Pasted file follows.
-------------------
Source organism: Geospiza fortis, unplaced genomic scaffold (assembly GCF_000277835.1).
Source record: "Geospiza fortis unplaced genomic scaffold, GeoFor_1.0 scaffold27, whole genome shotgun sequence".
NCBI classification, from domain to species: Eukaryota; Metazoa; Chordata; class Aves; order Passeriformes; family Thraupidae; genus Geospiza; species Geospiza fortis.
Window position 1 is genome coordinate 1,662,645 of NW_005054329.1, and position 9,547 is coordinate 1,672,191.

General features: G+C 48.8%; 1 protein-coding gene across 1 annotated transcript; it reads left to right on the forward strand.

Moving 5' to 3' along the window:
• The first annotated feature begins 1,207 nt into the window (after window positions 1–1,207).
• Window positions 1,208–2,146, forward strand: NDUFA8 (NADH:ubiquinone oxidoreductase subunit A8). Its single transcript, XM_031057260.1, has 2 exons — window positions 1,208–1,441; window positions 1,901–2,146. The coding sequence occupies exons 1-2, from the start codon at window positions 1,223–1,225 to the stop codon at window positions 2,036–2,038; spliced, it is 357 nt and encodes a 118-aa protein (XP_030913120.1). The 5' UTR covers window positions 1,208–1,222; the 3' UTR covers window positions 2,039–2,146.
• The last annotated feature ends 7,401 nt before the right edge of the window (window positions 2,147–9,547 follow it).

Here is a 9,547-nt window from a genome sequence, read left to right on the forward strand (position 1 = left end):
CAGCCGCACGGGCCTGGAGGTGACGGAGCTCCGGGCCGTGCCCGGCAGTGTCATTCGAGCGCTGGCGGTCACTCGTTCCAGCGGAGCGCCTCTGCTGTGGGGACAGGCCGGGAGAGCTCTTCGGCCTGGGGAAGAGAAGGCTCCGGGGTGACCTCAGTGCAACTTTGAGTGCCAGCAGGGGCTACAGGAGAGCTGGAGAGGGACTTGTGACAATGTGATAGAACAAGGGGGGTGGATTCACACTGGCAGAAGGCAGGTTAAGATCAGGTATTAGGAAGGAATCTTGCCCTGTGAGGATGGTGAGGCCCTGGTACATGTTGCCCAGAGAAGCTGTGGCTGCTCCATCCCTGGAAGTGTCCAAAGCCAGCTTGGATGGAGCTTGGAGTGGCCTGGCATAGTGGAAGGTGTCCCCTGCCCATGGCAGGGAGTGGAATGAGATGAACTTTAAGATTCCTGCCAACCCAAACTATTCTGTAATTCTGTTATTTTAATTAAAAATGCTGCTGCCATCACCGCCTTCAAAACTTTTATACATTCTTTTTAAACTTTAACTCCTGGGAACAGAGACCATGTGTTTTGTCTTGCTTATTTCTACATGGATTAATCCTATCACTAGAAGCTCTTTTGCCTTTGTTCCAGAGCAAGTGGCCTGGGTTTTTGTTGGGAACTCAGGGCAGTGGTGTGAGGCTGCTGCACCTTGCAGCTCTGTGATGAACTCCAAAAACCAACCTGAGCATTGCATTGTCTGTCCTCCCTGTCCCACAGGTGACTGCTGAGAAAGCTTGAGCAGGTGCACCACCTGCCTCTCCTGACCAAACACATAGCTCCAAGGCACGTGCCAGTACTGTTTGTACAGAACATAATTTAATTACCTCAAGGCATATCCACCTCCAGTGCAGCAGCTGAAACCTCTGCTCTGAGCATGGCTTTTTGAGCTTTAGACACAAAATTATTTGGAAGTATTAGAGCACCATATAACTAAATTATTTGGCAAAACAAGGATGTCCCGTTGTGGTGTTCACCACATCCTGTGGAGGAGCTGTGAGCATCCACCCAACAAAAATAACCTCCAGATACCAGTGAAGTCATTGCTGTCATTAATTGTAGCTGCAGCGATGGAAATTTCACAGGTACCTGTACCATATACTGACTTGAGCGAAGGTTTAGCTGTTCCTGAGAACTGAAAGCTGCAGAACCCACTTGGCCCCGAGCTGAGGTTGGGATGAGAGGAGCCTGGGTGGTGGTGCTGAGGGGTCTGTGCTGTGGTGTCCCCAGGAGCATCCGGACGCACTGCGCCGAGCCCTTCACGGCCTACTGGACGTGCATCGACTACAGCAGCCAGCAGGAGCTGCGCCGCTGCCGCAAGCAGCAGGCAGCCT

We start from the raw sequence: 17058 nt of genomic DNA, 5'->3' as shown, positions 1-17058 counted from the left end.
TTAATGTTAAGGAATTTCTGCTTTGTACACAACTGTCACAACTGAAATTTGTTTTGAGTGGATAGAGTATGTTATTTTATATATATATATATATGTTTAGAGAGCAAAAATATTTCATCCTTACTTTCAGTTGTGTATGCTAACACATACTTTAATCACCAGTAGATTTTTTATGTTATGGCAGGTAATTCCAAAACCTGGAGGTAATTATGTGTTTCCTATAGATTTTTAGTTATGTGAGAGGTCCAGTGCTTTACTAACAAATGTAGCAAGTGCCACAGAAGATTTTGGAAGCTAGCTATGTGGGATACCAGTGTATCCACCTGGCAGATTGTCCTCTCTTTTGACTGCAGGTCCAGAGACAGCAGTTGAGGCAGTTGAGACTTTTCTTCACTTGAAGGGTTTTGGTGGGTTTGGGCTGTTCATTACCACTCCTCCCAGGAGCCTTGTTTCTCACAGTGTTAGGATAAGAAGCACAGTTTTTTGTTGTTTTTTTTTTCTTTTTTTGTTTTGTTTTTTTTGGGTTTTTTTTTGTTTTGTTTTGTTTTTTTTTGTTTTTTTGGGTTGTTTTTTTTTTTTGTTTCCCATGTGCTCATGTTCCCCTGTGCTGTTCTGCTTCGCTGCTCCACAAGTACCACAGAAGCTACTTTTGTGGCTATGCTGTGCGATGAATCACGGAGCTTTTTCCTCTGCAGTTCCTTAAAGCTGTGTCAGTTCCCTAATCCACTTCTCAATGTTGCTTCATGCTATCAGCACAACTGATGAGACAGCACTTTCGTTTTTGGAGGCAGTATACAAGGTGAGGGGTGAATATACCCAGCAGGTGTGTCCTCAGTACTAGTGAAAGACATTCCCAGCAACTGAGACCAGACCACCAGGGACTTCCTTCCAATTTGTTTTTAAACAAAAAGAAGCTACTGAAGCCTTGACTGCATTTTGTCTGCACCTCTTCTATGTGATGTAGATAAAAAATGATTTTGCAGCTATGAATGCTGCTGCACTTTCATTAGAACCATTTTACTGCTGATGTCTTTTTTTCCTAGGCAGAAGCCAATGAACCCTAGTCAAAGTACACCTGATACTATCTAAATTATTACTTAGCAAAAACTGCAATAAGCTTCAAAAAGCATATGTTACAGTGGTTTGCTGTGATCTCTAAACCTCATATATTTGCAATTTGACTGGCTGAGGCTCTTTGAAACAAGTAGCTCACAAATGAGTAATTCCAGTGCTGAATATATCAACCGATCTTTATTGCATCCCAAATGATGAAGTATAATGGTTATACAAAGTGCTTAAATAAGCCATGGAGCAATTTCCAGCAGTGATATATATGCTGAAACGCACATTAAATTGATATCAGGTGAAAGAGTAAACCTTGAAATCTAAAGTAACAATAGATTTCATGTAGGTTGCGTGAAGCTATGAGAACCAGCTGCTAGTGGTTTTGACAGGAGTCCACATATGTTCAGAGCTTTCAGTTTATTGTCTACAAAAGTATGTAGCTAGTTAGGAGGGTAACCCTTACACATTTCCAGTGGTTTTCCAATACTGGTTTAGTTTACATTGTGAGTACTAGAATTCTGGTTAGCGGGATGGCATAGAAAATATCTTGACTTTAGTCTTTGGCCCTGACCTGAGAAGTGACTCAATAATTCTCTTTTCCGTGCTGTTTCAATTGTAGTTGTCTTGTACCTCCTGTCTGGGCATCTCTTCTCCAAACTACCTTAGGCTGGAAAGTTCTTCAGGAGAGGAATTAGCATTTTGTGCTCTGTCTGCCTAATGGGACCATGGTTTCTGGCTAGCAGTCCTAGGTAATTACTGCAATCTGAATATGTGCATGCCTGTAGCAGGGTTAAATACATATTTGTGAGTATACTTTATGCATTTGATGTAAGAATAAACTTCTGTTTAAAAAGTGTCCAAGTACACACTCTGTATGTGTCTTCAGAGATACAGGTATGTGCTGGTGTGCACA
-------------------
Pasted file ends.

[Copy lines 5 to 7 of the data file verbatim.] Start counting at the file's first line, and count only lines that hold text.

General features: G+C 48.8%; 1 protein-coding gene across 1 annotated transcript; it reads left to right on the forward strand.

Moving 5' to 3' along the window:
• The first annotated feature begins 1,207 nt into the window (after window positions 1–1,207).